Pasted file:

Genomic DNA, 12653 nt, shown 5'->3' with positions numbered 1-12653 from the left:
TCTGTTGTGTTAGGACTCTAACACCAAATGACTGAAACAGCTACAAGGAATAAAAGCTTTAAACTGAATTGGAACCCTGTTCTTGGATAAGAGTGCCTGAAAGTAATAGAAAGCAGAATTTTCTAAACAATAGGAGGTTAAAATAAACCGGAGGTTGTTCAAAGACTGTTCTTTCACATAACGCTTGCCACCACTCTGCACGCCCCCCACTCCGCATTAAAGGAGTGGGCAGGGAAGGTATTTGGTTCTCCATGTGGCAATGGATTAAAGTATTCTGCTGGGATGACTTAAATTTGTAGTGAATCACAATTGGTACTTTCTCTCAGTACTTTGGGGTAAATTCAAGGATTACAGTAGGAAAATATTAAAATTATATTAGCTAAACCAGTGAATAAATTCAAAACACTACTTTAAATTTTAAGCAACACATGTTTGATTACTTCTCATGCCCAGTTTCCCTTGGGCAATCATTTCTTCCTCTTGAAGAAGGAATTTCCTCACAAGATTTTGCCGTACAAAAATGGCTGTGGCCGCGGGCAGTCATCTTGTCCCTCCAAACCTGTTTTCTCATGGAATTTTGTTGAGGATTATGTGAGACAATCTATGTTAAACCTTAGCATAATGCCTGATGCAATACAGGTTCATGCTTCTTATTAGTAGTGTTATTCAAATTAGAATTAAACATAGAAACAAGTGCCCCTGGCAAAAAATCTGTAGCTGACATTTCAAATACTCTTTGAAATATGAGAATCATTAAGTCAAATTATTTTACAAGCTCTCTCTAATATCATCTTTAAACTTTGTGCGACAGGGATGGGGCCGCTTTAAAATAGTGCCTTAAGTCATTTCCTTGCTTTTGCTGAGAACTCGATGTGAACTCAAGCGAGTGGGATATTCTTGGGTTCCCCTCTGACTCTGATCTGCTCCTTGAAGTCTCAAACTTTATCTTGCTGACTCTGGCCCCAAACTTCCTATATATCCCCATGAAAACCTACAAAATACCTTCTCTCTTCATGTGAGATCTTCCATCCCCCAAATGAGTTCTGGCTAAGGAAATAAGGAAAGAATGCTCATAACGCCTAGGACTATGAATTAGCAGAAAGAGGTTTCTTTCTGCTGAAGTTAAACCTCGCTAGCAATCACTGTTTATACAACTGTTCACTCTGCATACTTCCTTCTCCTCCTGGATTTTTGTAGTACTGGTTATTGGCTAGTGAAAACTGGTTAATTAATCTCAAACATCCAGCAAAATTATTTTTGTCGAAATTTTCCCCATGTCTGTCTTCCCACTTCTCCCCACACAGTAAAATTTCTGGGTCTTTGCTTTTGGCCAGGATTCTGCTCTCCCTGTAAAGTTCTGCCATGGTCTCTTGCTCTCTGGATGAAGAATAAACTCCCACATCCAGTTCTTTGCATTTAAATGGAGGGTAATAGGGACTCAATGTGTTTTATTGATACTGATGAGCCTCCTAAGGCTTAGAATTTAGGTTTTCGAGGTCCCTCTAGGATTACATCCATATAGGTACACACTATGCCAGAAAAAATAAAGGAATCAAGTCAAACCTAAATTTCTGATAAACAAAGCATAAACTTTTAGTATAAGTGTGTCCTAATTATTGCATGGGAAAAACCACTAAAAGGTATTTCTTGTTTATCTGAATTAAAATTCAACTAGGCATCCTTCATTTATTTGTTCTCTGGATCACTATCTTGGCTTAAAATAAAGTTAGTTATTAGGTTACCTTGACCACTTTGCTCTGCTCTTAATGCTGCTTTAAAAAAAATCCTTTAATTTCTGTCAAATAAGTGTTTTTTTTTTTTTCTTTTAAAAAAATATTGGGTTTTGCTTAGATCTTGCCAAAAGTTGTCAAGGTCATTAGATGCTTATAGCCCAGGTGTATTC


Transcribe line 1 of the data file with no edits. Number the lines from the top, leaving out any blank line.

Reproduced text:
Genomic DNA, 12653 nt, shown 5'->3' with positions numbered 1-12653 from the left: